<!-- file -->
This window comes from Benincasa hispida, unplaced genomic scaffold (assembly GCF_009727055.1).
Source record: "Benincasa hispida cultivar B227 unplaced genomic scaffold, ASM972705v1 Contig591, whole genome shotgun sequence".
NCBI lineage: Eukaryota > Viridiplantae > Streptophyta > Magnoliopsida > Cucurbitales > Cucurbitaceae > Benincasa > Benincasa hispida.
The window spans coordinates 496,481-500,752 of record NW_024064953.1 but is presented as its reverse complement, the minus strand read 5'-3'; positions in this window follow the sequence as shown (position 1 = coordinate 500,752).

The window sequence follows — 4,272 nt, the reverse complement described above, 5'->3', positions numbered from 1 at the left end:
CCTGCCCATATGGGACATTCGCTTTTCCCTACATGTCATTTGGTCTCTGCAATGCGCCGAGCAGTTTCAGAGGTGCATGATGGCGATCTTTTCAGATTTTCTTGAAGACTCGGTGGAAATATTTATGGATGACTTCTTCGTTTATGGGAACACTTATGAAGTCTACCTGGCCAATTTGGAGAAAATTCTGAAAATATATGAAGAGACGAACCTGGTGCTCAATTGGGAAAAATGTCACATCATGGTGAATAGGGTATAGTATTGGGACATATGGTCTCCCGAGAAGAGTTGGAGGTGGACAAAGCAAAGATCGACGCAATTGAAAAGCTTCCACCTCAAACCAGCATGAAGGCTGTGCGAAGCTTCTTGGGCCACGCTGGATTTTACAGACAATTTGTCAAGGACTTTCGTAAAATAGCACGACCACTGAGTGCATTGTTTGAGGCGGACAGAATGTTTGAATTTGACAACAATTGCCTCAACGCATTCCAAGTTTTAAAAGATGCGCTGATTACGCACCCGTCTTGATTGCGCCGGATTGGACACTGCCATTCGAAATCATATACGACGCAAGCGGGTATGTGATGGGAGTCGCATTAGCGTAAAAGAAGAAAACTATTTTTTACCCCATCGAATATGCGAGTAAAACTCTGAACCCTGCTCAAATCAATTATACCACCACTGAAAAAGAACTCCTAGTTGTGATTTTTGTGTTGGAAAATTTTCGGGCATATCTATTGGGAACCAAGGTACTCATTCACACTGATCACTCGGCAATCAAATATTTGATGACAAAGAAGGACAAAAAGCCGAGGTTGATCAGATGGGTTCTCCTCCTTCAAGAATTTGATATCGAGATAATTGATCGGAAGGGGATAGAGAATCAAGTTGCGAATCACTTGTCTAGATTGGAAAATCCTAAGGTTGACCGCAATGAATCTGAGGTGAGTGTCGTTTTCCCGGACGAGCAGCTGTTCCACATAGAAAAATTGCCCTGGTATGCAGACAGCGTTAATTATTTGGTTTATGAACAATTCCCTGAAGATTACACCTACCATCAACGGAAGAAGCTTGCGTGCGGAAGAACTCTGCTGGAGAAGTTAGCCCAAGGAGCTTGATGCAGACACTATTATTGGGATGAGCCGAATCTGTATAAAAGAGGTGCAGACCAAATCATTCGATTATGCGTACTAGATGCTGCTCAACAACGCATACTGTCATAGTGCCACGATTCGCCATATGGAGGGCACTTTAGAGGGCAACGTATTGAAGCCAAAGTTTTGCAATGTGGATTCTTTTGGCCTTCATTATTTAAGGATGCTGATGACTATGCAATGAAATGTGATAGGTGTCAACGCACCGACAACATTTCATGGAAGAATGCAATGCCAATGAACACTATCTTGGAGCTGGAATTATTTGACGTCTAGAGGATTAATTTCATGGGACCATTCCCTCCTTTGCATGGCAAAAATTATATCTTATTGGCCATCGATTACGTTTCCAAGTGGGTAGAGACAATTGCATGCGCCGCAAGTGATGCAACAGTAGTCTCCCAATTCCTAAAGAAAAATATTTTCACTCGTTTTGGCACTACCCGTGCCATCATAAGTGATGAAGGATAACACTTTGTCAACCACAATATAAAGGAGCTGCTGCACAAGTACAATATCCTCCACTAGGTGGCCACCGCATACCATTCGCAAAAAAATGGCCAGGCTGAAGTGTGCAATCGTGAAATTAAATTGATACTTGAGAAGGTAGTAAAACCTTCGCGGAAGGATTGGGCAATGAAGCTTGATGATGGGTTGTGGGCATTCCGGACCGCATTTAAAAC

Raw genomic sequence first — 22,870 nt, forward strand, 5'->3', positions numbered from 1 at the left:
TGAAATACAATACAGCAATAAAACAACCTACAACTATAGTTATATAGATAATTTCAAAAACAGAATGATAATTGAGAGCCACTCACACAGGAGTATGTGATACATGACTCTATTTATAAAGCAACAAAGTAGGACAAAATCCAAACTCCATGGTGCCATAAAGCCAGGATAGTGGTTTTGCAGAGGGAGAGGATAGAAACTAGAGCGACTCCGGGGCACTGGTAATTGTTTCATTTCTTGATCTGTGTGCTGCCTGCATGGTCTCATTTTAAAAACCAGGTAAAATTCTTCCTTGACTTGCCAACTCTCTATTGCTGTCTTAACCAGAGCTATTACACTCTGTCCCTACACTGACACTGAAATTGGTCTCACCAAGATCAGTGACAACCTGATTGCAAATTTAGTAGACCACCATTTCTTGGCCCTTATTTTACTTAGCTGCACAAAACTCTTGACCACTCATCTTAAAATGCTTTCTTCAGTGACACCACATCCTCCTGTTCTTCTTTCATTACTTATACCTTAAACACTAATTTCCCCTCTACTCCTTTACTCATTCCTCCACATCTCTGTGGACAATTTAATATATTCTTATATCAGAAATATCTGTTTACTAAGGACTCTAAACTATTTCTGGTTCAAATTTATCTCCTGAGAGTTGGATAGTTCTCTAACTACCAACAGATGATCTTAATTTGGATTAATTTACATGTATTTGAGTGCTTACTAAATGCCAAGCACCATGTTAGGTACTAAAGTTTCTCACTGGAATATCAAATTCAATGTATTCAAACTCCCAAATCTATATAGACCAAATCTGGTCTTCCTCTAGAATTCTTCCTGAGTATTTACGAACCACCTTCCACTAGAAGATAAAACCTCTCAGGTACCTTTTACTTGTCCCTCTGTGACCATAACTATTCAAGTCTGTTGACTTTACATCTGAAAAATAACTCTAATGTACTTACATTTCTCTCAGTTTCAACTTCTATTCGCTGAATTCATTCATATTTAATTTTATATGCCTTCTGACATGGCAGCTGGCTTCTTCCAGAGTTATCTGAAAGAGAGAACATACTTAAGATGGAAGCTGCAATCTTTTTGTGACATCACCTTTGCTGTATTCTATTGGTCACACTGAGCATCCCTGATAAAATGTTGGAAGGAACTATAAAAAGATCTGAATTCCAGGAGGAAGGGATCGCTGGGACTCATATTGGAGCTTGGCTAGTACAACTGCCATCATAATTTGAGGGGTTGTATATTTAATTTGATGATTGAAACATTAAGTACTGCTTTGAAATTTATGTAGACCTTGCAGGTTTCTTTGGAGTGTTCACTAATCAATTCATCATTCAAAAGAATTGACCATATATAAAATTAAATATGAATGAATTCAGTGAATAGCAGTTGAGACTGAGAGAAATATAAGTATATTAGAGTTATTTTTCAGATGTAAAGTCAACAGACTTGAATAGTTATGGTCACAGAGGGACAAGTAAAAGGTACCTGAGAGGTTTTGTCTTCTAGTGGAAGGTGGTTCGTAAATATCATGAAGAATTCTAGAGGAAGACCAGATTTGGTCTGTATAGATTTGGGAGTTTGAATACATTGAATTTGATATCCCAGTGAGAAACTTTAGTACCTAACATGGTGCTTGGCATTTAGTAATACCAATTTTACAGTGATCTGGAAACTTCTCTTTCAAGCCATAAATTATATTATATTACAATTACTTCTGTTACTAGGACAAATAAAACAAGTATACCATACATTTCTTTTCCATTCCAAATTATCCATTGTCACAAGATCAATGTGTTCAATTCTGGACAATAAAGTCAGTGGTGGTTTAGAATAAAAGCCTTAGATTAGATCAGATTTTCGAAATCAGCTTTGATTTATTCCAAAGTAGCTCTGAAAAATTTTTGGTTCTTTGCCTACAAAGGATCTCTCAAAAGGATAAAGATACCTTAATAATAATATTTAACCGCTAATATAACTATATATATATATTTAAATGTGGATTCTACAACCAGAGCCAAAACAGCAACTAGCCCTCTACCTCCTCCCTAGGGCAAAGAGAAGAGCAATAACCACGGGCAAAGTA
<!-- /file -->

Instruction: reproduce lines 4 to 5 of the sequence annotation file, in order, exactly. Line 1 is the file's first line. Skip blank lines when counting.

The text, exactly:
The window spans coordinates 496,481-500,752 of record NW_024064953.1 but is presented as its reverse complement, the minus strand read 5'-3'; positions in this window follow the sequence as shown (position 1 = coordinate 500,752).

The window sequence follows — 4,272 nt, the reverse complement described above, 5'->3', positions numbered from 1 at the left end: